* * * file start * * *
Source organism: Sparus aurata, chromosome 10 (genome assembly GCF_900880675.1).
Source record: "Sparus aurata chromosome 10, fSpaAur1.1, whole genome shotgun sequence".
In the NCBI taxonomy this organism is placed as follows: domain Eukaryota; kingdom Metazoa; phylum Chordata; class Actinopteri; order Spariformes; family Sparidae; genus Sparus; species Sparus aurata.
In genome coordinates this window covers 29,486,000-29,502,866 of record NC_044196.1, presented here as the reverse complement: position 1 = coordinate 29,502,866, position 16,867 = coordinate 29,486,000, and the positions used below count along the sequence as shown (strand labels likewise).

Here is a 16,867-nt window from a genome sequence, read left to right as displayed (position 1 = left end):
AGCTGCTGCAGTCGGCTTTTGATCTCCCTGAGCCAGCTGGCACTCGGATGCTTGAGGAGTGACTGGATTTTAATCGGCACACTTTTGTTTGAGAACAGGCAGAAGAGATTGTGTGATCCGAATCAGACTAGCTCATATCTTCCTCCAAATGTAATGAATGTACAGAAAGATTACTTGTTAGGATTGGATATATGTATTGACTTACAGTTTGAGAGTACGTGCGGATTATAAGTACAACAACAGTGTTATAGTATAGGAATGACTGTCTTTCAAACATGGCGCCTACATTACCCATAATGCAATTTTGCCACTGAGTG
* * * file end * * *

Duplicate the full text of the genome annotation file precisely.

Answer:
Source organism: Sparus aurata, chromosome 10 (genome assembly GCF_900880675.1).
Source record: "Sparus aurata chromosome 10, fSpaAur1.1, whole genome shotgun sequence".
In the NCBI taxonomy this organism is placed as follows: domain Eukaryota; kingdom Metazoa; phylum Chordata; class Actinopteri; order Spariformes; family Sparidae; genus Sparus; species Sparus aurata.
In genome coordinates this window covers 29,486,000-29,502,866 of record NC_044196.1, presented here as the reverse complement: position 1 = coordinate 29,502,866, position 16,867 = coordinate 29,486,000, and the positions used below count along the sequence as shown (strand labels likewise).

Here is a 16,867-nt window from a genome sequence, read left to right as displayed (position 1 = left end):
AGCTGCTGCAGTCGGCTTTTGATCTCCCTGAGCCAGCTGGCACTCGGATGCTTGAGGAGTGACTGGATTTTAATCGGCACACTTTTGTTTGAGAACAGGCAGAAGAGATTGTGTGATCCGAATCAGACTAGCTCATATCTTCCTCCAAATGTAATGAATGTACAGAAAGATTACTTGTTAGGATTGGATATATGTATTGACTTACAGTTTGAGAGTACGTGCGGATTATAAGTACAACAACAGTGTTATAGTATAGGAATGACTGTCTTTCAAACATGGCGCCTACATTACCCATAATGCAATTTTGCCACTGAGTG